History of Surfing
Surfing was developed originally by the Polynesians, and when they migrated to Hawaii, they brought the sport along with them. By the time Captain Cook arrived in Hawaii, surfing had become deeply embedded in the local culture. Hawaiian chiefs were required to display their surfing prowess, and the kahuna chanted prayers to bless the surfboard and the surfers. Captain James King, who became the captain of the Discovery after Cook's death, wrote about surfing in the ship's log. This was the first written record of surfing by a white man. The Hawaiians, who did not have a written script, had recorded their surfing history in songs and chants.
The advent of white men took a toll on Hawaiian culture, and surfing lost its significance. By 1905, when some local youth in Waikiki formed a surfing club, there were very few Hawaiian surfers. In 1907, Jack London, the celebrated author of 'The Call of the Wild', 'White Fang', and 'The Sea Wolf', came to stay in Waikiki, and met up with the local surfers. Two in particular, the journalist Alexander Hume Ford and the Irish-Hawaiian surfer George Freeth, particular impressed him, and he wrote about them and surfing in his article 'A Royal Sport: Surfing in Waikiki', which was published in The Lady's Home Companion' in October 1907, and included in 'The Cruise of the Snark' in 1911.
The real estate magnate, Henry Huntington, read London's article, and hit on the idea of inviting George Freeth to California to give a surfing demonstration as a promotional stunt for the Redondo-Los Angeles Railway. This demonstration was watched by thousands, and inspired many Californians to take up surfing themselves. Meanwhile, back in Hawaii, Alexander Hume Ford was trying to get the Queen Emma Estate to grant a land for the surfers' club. They approved the land grant in May 1908, and a piece of land next to the Moana Hotel became the home of the Hawaiian Outrigger Canoe Club.
Surfing spread to Australia, thanks to Duke Paoa Kahanamoku, a Hawaiian surfer and Olympic swimming champion at the Stockholm Olympics of 1912. The New South Wales Swimming Association invited him to Sydney in 1915 for a swimming exhibition at the Domain Baths. While there, Duke made a surfboard out of the native Australian Sugar Pine, and surfed on it at Manly's Freshwater Beach. With that performance, the Australians too caught on to the surfing craze.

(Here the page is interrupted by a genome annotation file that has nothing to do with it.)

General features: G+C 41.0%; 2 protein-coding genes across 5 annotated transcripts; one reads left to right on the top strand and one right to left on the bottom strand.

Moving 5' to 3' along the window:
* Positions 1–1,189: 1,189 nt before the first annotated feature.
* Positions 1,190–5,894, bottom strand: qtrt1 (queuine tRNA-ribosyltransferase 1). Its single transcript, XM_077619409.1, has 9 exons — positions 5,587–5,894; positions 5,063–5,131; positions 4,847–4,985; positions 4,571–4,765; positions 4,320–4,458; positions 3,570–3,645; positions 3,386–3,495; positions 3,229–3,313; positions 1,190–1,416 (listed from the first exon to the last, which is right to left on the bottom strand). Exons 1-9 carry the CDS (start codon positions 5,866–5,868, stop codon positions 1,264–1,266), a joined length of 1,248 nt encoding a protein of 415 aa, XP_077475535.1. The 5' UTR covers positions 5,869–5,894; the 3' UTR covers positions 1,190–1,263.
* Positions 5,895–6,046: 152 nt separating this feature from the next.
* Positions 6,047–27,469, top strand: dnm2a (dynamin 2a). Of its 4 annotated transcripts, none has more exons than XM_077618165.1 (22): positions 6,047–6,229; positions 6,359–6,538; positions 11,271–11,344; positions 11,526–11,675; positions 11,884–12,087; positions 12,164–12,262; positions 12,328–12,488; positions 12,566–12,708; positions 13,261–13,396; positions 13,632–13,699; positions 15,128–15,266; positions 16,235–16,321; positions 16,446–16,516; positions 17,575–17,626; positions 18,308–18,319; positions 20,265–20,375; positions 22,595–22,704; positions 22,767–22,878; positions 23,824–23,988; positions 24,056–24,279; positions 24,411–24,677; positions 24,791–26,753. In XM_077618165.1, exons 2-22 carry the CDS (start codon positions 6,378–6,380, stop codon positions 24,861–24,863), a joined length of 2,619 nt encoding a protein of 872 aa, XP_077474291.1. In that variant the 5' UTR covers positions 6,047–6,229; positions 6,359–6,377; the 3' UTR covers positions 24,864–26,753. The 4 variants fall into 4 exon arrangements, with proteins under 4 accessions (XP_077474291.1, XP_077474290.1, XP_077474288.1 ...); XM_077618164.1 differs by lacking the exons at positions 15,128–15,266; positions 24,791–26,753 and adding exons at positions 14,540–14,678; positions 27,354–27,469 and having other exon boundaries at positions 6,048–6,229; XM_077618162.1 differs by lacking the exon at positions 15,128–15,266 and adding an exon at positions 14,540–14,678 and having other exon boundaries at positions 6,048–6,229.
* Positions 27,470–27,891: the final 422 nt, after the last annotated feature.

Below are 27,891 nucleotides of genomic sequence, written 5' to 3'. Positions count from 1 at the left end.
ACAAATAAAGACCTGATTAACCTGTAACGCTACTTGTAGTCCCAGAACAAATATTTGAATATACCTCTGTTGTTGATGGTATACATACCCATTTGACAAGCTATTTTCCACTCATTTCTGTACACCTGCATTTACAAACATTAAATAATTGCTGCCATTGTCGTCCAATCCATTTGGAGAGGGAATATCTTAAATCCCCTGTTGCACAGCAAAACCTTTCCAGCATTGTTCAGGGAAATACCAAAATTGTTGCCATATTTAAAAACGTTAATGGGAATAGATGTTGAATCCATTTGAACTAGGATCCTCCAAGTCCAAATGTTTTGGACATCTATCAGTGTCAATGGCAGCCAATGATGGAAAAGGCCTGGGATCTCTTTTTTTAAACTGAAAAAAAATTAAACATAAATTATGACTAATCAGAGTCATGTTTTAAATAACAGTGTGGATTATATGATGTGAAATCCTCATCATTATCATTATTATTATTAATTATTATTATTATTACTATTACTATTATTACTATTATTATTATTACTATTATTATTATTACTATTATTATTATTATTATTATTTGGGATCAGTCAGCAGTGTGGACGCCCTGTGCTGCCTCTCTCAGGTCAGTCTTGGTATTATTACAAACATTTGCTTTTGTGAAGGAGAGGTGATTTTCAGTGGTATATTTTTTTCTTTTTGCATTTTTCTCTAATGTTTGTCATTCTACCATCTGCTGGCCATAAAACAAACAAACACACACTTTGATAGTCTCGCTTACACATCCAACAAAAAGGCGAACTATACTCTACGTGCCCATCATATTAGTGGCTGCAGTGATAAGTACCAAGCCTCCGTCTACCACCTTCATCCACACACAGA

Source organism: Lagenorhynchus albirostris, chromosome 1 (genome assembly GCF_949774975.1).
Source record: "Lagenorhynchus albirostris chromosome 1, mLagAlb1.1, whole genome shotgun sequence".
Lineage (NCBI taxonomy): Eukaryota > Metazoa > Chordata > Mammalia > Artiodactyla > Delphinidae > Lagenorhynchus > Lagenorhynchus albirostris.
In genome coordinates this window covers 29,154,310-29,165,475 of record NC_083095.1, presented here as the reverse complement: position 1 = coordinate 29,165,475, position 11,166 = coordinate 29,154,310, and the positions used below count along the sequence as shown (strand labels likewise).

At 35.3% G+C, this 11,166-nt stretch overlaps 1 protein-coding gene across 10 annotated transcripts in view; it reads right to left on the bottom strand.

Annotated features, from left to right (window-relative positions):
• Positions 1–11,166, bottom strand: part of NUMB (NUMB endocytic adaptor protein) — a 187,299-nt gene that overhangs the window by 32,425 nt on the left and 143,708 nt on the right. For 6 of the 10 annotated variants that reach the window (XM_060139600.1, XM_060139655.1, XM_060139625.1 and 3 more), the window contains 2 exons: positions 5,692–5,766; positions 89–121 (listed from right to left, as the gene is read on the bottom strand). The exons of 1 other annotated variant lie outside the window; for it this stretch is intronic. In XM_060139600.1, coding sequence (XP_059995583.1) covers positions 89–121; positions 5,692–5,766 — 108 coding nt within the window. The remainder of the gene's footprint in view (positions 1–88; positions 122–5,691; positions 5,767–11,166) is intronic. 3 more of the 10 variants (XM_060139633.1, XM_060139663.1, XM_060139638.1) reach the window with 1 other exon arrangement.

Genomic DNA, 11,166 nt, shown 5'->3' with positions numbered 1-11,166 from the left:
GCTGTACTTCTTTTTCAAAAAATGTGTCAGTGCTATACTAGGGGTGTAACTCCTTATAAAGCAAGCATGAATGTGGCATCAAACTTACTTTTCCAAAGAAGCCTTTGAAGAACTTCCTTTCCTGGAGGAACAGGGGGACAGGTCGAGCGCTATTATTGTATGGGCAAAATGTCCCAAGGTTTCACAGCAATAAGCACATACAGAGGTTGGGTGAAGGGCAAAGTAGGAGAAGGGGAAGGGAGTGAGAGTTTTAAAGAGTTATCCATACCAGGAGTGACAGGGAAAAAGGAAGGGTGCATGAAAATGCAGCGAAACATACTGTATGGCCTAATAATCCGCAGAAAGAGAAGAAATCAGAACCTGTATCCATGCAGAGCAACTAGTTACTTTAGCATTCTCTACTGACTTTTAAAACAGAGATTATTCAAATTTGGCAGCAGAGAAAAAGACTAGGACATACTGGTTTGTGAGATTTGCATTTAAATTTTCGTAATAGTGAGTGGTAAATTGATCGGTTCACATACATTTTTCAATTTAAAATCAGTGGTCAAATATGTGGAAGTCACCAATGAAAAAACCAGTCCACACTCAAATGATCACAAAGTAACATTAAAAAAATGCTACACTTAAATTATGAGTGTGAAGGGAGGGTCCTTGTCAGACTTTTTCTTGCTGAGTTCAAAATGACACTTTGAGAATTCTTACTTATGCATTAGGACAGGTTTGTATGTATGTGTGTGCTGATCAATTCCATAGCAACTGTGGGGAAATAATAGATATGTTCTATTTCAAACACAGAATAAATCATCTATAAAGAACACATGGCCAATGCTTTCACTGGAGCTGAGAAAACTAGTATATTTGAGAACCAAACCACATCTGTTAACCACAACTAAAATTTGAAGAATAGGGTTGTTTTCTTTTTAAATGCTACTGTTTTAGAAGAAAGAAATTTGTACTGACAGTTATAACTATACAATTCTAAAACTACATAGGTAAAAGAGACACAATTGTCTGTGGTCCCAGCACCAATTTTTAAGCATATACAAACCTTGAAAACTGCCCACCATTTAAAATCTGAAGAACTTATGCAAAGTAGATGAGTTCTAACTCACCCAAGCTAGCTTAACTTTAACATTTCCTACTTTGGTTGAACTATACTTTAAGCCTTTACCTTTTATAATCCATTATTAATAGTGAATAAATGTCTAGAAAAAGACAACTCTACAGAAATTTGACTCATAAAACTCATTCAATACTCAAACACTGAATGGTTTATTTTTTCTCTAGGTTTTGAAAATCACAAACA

People like Tom Blake and Doc Ball, who were both avid surfers and the first two people to photograph surfing from the water and to document the surfing lifestyle of the 1940s, made the sport seem more attractive and appealing to newcomers, and as a result, more and more people began to take up surfing. Some of the well-known surfers of the 1950s-1960s were John Kelly, Rabbit Kekai, Woody Brown, Peter Cole, Fred Van Dyke, Eve Fletcher, Anona Napoleon, Buffalo Keaulana, and Eddie Aikau.
Surfing as a Competitive Sport
Surfing competitions began in an easy-going way. After the formation of the Hawaiian Outrigger Canoe Club, this club, and the already existing local surfing club began to hold friendly surfing competitions with one another.
In 1928, the avid surfer and photographer Tom Blake, who incidentally was the first person to photograph surfers from the water, began the Pacific Coast Surfriding Championship, which attracted surfers from all around to Corona del Mar. This surfing competition lasted until the Second World War put an end to it in 1941.
The Makaha International Surfing Championship was held in Makaha, and attracted scores of surfers. Now, there are scores of surfing competitions around the world at well-known as well as less well-known destinations for both professional and amateur surfers. At these contests, each contestant is expected to display his/her surfing skills in an allotted amount of time. They are judged according to their competency in catching and riding the waves, in using various types of surfing maneuvers, and in executing difficult maneuvers without any hitch.
Some popular surfing competitions are -
- The Bells Beach Surf Classic at Bells Beach, Victoria.
- Billabong Pro Teahupoo at Taiarapu, Tahiti.
- Pipe Masters at the Banzai Pipeline, Oahu.
- The Red Bull Big Wave Africa at Cape Town, Western Cape, South Africa.
- Surfest, at Newcastle, New South Wales, Australia. This is moving to Merewether in 2008.
- East Coast Surfing Championships at Virginia Beach, Virginia.